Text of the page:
Prejudice?:  As many of you know, I am a lefty, pinko, liberal, commie, red, socialist, progressive type of guy who tries to believe in humanity's best practices.  Bill Maher once said to Trump supporters. "I will stop calling you stupid if you meet me halfway and STOP BEING SO STUPID!"  Now, in my lefty, pinko, yadda-yadda way I have to agree with him.  But I also know that there are some well-meaning, rational people who still support the president.  So why am I so prejudiced against them?  This is a character flaw I have been trying to work on since the 2016 election.

I am basically a child of the 60s, raised on protest music.  Now, in 2020, there is a plethora of protest music (or social/political satire songs, if you will) from many different people.  For quite a while, with my 60s' mindset, I thought these songs were limited to the anti-Trumpers.  But then I stumbled across songs from the other side.  These pro-Trump, anti-liberal, anti-Hilary Clinton tunes seem to be pretty weak tea to me, oozing with invective.  I wonder if that's true or is that my prejudice?

Here's a random sample, one song from each side.  Tell me if I'm right.

Ha!  Ha!  Ha!:  Here's a Betty Boop cartoon from Max Fleischer that was supposedly banned for drug use.  I haven't been able to verify that this 1934 cartoon was ever banned or censored.  The cartoon was included in a DVD titled "Cartoon Crazys:  Banned and Censored," but this could well be just a marketing ploy.  The drug use in question is laughing gas.  And the cartoon is a wild fantasy that includes dental work for Koko the Clown (in his last cartoon appearance).


Florida Man:

  • Florida Man Alex Bancroft, 30, of Hillsborough County, has been arrested for making online threats of shooting Black Lives Matter protesters.  His post, which had been shared twice within the first sixteen minutes, read, " [deleted] black lives matter you [deleted] racists u can yell black power but when I yell white power I am the raciest [deleted] all of you I am going to start target practice on these mother [deleted] with there signs"  I suspect Black lives don't matter to this yahoo.
  • Florida Man and Christian radio host Rick Wiles has asked Donald Trump to use hollow-point bullets to put down "this communist revolution" in Portland, Oregon.  Making his remarks on his program TruNews. Wiles said that Trump has possession of 2 billion "Obama bullets" (hollow-points) that "Barack Hussein Obama hoarded to round up Christians and constitutionalists under a President Hillary Clinton."  Wiles had previously warned (before the 2018 midterm election) that if the Democrats won the election they "would slaughter tens of thousands of Christians."  He had also warned the MCNBC's Rachel Maddow was preparing to lead a bloody coup to overthrow the Trump Administration.  And, yes, Wiles does hold white House press credentials.  Somehow I don't think the man knows the meaning of the word Christian.
  • Florida Man Michael Womer, the self-styled "Gator Crusader," feeds hot dogs to hungry alligators by placing the weiners in his mouth.  And, yes, he has filmed himself  not losing his nose while doing this stunt.  No word on whether the hot dogs were kosher.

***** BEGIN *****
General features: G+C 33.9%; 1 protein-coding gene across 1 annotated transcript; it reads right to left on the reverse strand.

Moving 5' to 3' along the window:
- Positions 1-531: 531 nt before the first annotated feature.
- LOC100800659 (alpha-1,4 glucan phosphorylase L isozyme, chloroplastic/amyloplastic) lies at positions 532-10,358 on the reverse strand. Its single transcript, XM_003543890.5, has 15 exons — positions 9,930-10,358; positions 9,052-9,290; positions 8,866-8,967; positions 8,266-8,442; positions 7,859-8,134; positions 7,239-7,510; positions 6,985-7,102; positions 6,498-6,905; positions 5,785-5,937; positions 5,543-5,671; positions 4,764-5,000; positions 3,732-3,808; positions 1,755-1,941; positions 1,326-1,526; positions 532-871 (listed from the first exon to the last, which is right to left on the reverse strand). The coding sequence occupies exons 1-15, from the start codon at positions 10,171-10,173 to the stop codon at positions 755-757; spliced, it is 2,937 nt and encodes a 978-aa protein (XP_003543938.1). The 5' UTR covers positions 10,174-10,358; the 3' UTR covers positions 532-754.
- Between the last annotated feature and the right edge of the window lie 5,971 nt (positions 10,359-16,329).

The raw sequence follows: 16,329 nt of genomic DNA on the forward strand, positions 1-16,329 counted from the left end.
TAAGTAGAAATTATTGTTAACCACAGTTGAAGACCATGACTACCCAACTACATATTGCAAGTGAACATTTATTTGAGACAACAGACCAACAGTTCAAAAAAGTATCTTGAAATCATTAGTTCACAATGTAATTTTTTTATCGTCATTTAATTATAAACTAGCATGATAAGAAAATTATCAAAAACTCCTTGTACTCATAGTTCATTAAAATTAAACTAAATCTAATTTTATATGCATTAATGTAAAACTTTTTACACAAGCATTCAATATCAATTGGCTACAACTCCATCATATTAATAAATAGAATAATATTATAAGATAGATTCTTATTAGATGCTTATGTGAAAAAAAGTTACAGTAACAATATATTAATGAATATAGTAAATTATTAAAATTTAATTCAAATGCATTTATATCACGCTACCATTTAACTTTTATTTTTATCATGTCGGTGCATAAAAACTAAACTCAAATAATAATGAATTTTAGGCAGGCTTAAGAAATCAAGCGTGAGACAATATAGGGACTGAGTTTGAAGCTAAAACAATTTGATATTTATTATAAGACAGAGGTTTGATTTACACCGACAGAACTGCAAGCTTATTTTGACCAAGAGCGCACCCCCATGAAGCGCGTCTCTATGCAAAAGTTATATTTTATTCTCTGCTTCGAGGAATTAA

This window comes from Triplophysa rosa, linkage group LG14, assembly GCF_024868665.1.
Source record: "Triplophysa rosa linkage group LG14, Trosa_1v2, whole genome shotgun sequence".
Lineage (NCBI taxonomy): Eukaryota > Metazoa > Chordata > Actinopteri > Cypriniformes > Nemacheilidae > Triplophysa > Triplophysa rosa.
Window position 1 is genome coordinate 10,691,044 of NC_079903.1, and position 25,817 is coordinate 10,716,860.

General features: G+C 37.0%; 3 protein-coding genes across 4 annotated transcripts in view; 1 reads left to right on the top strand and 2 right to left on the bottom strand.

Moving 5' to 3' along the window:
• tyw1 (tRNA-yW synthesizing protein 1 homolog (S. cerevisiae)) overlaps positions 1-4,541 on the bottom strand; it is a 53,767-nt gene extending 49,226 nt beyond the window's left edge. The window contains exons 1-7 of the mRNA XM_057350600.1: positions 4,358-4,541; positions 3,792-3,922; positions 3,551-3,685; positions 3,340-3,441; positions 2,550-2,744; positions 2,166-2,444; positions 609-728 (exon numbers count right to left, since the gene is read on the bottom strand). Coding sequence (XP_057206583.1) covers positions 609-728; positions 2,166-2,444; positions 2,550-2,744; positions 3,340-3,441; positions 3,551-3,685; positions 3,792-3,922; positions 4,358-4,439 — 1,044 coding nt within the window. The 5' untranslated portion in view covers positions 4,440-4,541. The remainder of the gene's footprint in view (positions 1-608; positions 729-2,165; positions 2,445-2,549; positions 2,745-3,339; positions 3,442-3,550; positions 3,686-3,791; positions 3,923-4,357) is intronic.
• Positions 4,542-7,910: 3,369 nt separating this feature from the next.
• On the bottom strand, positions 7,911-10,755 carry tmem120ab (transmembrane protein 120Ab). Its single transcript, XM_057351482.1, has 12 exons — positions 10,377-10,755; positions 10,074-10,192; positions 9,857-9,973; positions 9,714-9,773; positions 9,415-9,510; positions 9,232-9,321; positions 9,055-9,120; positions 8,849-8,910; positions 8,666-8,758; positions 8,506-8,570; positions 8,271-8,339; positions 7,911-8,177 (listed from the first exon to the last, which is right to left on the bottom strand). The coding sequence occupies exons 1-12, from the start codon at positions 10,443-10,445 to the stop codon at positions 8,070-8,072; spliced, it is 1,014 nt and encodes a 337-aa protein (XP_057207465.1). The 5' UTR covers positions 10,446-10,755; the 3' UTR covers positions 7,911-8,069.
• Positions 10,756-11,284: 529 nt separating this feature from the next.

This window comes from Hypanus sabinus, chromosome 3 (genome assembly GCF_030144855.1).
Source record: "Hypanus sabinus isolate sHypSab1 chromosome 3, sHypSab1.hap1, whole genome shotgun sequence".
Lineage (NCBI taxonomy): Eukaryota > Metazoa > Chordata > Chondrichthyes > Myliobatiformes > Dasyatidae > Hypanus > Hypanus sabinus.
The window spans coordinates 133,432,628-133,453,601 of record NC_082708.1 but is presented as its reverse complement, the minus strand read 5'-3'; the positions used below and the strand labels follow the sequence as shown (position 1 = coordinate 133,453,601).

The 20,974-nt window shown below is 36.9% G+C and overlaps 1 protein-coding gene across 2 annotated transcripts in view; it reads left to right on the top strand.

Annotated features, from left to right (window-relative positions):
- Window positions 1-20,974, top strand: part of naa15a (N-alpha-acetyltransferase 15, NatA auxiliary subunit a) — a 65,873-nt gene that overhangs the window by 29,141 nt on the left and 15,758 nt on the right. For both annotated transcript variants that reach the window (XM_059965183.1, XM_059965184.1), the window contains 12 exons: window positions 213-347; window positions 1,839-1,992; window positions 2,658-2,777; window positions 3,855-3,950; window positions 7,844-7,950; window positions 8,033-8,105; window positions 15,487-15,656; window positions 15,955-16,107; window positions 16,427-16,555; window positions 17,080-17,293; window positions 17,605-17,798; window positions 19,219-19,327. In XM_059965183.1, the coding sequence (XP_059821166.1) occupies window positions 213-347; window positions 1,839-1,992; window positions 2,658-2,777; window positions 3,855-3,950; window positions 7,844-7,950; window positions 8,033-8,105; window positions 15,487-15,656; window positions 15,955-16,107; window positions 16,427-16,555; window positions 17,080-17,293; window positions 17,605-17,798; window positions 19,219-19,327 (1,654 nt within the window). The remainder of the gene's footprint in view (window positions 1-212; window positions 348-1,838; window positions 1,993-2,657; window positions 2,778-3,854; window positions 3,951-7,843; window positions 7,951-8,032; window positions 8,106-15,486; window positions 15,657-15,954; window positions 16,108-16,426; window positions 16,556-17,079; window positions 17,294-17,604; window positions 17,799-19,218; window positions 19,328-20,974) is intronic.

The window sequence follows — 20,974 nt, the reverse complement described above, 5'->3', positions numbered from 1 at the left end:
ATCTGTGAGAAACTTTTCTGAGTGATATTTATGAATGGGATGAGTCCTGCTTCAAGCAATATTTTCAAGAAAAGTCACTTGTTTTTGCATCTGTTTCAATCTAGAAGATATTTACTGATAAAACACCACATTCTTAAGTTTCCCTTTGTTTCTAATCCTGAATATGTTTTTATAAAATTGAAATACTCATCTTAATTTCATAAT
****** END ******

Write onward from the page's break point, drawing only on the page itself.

• Where there is a Florida Man, there is a Florida toilet.  Well, quite often.  Florida Man Gregory Scott Jeffries, 53, of Micco, was arrested for kicking and punching his roommate while he was on the toilet.  (The victim was on the toilet, not the perp.  In case you're confused.)  Jeffries left before the police arrived at the scene, but came back later to confront once again, whereupon the victim conked Jeffries with a baseball bat.  According to police, it was determined that the victim was acting in self-defence.  And Florida Man Dave J. Toliver, 36, had to travel to East St. Louis for his toilet adventure.  Tolliver is charged with throwing a toilet through the front window of a Board of Education office.  And where was Tolliver when he was arrested?  A few blocks away, sitting on an old toilet at the corner of 11th Street and Cleveland Avenue.  Finally, there's Florida woman Nichole Nespolini, 40, of Melbourne, does not need any stinkin' toilet.  When arrested for drunk driving (with her baby in the back seat) she kicked the arresting officer and urinated on him.  Ah, motherhood...isn't it grand?

And Some of the Good Stuff:

Today's Poem:
Bugs Bunny (Loony Tunes)

I am here to tell you a story
of someone quite funny.
He's a cute little rabbit
by the name of Bugs Bunny.

He has lots of adventures
all over the world.
He is loved by the young and the old,
by both boys and by girls.

He loves to play pranks
and outsmart all his foes,
He puts dynamite in their guns
and lights matches between their toes.

He is surrounded with other characters
and other cast you may know.
Sylvester and Tweety, Taz,
and Elmer Fudd are just a few from his show.

Daffy Duck gets very jealous
of all the attention Bugs receives.
Daffy's the best on the show,
or so he believes.

Bugs is a timeless classic
watched by most kids.
I know for one my son loves him
just as much as i did.

-- written by rdl19732000, 12/2/2005

[Posted here because today is the 80th anniversary of the release of  A Wild Hare, the first Bugs Bunny cartoon]


  1. Phil was a great J.G. Ballard fan.
    They are talking about kids working from home almost entirely on their own, only one hour of real classtime on line. You may as well just regard this as a gap year.

  2. Dolly Parton: while I can take or leave most of her work, I just love-love-love the "Trio" material with Emmylou Harris and Linda Ronstadt.